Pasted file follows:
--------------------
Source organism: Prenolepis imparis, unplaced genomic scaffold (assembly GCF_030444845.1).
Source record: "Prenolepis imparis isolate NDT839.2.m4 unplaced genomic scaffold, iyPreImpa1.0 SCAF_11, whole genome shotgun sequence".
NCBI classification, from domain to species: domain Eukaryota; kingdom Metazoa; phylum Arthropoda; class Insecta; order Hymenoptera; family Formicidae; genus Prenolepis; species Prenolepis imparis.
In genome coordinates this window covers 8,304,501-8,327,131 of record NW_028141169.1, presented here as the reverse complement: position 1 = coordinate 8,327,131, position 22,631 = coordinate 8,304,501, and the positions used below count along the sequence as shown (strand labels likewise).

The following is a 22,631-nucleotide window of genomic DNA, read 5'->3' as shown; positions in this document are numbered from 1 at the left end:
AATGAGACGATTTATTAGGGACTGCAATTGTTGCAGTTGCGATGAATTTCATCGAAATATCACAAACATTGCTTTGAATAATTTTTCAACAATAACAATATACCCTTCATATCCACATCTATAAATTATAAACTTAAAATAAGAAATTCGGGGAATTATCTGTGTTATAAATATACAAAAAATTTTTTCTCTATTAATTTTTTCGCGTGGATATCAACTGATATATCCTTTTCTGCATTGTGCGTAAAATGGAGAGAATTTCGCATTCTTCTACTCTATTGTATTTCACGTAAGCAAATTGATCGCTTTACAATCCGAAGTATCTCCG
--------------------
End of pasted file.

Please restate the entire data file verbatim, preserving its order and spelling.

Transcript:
Source organism: Prenolepis imparis, unplaced genomic scaffold (assembly GCF_030444845.1).
Source record: "Prenolepis imparis isolate NDT839.2.m4 unplaced genomic scaffold, iyPreImpa1.0 SCAF_11, whole genome shotgun sequence".
NCBI classification, from domain to species: domain Eukaryota; kingdom Metazoa; phylum Arthropoda; class Insecta; order Hymenoptera; family Formicidae; genus Prenolepis; species Prenolepis imparis.
In genome coordinates this window covers 8,304,501-8,327,131 of record NW_028141169.1, presented here as the reverse complement: position 1 = coordinate 8,327,131, position 22,631 = coordinate 8,304,501, and the positions used below count along the sequence as shown (strand labels likewise).

The following is a 22,631-nucleotide window of genomic DNA, read 5'->3' as shown; positions in this document are numbered from 1 at the left end:
AATGAGACGATTTATTAGGGACTGCAATTGTTGCAGTTGCGATGAATTTCATCGAAATATCACAAACATTGCTTTGAATAATTTTTCAACAATAACAATATACCCTTCATATCCACATCTATAAATTATAAACTTAAAATAAGAAATTCGGGGAATTATCTGTGTTATAAATATACAAAAAATTTTTTCTCTATTAATTTTTTCGCGTGGATATCAACTGATATATCCTTTTCTGCATTGTGCGTAAAATGGAGAGAATTTCGCATTCTTCTACTCTATTGTATTTCACGTAAGCAAATTGATCGCTTTACAATCCGAAGTATCTCCG